The separation of legislation - or arbitration; the two are in the same bag for this purpose - and enforcement is often seen as a good thing, especially by those who defend the American constitution, but it actually is the source of horrible incentive problems.

In a society where the roles of legislation and enforcement are systemically separated, police are able to excuse their acts of violence carrying out unjust laws by telling themselves "I don't make the rules, I just enforce them", while politicians are able to excuse their acts of ordering the police to commit violence against us because they're not personally seeing the cruelty entailed by their "laws".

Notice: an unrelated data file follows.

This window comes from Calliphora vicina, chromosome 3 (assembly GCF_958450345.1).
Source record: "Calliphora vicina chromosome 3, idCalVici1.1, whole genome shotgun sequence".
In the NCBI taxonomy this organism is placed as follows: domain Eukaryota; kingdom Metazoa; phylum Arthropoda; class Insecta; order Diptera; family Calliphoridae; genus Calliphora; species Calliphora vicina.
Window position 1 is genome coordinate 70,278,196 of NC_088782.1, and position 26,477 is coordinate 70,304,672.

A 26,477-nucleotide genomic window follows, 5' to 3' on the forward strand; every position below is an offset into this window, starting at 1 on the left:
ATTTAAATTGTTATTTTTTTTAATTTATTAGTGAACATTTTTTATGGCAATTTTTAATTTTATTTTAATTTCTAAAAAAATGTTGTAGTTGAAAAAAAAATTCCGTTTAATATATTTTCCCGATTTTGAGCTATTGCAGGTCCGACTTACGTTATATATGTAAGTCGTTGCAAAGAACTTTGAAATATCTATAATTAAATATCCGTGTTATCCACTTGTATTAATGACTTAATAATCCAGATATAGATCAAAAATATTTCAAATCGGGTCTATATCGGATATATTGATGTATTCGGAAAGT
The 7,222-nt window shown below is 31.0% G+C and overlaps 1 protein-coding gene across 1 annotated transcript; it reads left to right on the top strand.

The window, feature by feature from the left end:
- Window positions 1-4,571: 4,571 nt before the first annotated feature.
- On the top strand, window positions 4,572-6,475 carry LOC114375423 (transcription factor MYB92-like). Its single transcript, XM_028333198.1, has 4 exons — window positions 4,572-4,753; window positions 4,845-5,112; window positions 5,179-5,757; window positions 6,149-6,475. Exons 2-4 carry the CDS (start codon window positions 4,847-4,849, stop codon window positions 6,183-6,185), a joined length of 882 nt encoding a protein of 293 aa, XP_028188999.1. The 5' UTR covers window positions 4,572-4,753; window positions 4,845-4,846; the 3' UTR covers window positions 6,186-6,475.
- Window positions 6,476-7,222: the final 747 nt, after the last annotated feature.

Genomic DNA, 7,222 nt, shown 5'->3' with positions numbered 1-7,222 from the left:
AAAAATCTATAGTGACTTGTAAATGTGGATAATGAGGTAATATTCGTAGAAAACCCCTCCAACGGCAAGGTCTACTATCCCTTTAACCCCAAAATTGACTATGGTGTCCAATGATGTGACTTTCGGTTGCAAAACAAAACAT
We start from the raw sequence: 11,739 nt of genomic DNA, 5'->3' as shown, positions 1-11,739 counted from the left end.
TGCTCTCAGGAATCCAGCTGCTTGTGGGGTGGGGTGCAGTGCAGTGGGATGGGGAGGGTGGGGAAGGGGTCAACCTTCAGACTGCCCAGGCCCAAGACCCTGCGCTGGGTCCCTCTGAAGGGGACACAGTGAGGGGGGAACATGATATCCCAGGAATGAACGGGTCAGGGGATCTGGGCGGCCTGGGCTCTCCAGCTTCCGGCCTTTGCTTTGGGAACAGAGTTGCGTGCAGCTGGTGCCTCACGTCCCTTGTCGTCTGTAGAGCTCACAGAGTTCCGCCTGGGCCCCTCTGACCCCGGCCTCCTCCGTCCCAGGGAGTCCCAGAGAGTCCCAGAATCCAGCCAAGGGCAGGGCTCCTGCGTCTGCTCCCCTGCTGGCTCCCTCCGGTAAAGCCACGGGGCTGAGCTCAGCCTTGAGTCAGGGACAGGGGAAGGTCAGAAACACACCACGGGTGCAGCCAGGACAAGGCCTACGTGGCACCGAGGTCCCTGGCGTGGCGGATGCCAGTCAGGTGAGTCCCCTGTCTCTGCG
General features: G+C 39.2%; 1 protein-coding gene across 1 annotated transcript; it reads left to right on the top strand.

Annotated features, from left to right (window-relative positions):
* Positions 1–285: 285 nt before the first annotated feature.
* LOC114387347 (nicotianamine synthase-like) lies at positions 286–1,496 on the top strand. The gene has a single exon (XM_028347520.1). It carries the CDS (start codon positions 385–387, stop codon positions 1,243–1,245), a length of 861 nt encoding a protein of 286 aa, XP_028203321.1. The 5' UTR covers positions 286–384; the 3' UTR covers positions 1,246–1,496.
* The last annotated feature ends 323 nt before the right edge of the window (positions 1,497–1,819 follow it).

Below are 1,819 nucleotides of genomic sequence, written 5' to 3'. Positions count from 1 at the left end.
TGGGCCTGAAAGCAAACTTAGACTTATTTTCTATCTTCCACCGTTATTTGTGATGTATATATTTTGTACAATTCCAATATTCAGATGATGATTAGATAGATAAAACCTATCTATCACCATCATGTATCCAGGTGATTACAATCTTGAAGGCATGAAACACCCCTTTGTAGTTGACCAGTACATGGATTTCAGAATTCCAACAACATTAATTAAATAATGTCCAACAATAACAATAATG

Politicians don't have to look at the innocent people being dragged out of their homes, away from their friends and jobs, and put in cages for no objectively immoral act. They don't have to see the people's lives they ruin. They don't have to see the pain and the righteous anger they cause. And when this results in mass shooters, the politicians don't have to confront the reality that they are responsible.

The separation of legislation and enforcement is one of the most vile and essential ideas powering oppression, and I have no doubt that the pejorative phrase "judge, jury, and executioner" was created to reinforce this idea.